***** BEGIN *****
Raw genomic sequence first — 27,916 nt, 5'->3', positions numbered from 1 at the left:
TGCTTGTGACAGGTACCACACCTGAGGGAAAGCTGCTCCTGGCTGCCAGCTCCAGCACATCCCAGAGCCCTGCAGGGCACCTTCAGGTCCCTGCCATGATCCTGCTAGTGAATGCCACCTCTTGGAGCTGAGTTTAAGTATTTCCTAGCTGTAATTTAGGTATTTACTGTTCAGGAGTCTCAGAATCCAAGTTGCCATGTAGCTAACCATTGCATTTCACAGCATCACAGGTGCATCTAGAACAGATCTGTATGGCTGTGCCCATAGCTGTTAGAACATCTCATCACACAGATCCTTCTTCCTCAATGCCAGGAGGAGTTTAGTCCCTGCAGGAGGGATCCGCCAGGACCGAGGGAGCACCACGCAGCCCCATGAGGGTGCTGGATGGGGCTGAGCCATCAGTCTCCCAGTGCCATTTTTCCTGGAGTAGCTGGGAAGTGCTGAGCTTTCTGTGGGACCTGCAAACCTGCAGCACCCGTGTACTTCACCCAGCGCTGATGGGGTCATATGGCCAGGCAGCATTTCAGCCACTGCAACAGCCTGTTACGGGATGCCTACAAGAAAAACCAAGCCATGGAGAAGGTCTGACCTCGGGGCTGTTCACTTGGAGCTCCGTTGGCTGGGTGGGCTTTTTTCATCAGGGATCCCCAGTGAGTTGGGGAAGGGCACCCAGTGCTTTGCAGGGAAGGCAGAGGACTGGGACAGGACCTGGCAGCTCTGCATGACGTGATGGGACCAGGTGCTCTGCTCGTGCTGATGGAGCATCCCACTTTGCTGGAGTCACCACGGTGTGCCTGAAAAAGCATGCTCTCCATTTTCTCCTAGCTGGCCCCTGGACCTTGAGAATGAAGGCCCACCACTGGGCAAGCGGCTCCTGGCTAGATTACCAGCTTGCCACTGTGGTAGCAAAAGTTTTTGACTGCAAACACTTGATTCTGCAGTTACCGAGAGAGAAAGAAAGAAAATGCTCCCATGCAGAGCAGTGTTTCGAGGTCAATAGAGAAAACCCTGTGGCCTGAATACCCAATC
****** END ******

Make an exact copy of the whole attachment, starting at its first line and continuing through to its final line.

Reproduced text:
Raw genomic sequence first — 27,916 nt, 5'->3', positions numbered from 1 at the left:
TGCTTGTGACAGGTACCACACCTGAGGGAAAGCTGCTCCTGGCTGCCAGCTCCAGCACATCCCAGAGCCCTGCAGGGCACCTTCAGGTCCCTGCCATGATCCTGCTAGTGAATGCCACCTCTTGGAGCTGAGTTTAAGTATTTCCTAGCTGTAATTTAGGTATTTACTGTTCAGGAGTCTCAGAATCCAAGTTGCCATGTAGCTAACCATTGCATTTCACAGCATCACAGGTGCATCTAGAACAGATCTGTATGGCTGTGCCCATAGCTGTTAGAACATCTCATCACACAGATCCTTCTTCCTCAATGCCAGGAGGAGTTTAGTCCCTGCAGGAGGGATCCGCCAGGACCGAGGGAGCACCACGCAGCCCCATGAGGGTGCTGGATGGGGCTGAGCCATCAGTCTCCCAGTGCCATTTTTCCTGGAGTAGCTGGGAAGTGCTGAGCTTTCTGTGGGACCTGCAAACCTGCAGCACCCGTGTACTTCACCCAGCGCTGATGGGGTCATATGGCCAGGCAGCATTTCAGCCACTGCAACAGCCTGTTACGGGATGCCTACAAGAAAAACCAAGCCATGGAGAAGGTCTGACCTCGGGGCTGTTCACTTGGAGCTCCGTTGGCTGGGTGGGCTTTTTTCATCAGGGATCCCCAGTGAGTTGGGGAAGGGCACCCAGTGCTTTGCAGGGAAGGCAGAGGACTGGGACAGGACCTGGCAGCTCTGCATGACGTGATGGGACCAGGTGCTCTGCTCGTGCTGATGGAGCATCCCACTTTGCTGGAGTCACCACGGTGTGCCTGAAAAAGCATGCTCTCCATTTTCTCCTAGCTGGCCCCTGGACCTTGAGAATGAAGGCCCACCACTGGGCAAGCGGCTCCTGGCTAGATTACCAGCTTGCCACTGTGGTAGCAAAAGTTTTTGACTGCAAACACTTGATTCTGCAGTTACCGAGAGAGAAAGAAAGAAAATGCTCCCATGCAGAGCAGTGTTTCGAGGTCAATAGAGAAAACCCTGTGGCCTGAATACCCAATC